The favourite grocer of the middle classes, Waitrose, is shutting seven more shops with the discounter Lidl swooping on three in renewed signs of the rapidly changing retail market.
Waitrose began as a small grocery shop in Acton, north London, 115 years ago. It has 334 shops, employs 52,590 people and merged with John Lewis in 1937.
However Lidl, which arrived in Britain in the 1990s, controls a bigger slice of the grocery market than Waitrose as customers have been lured by its cut-price offerings since the recession. The German company has 760 shops.
Waitrose admitted that it had not been able to make a profit on the seven affected stores and would be selling four outlets in Bromley, Kent, Oadby in Leicester, Sandhurst in Berkshire and Wollaton in Nottingham and closing another three in Marlow, Buckinghamshire, Stevenage in Hertfordshire and Waterside in British Airways’ headquarters near Heathrow.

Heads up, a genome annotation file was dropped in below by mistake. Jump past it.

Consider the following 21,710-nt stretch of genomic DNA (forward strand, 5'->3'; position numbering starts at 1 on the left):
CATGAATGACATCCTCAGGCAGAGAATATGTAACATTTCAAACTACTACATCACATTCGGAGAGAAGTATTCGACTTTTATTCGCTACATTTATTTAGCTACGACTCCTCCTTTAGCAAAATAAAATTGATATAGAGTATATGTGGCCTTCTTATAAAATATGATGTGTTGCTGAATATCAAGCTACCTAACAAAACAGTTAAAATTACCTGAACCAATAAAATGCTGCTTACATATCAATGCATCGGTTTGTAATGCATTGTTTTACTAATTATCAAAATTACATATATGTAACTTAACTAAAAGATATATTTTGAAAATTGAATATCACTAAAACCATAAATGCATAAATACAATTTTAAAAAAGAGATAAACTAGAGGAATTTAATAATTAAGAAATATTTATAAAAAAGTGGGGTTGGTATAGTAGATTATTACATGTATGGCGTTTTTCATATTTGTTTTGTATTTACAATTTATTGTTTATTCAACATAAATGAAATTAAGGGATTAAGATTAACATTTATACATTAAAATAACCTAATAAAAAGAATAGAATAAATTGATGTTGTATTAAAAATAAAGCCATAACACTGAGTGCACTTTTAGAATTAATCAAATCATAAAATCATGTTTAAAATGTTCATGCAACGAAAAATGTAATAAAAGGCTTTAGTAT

The grocer said that it had started consultation with the 677 employees at risk. “We haven’t taken this decision lightly but we have to do what’s right for the business as a whole,” Mark Gifford, Waitrose & Partners director of shop trade, said.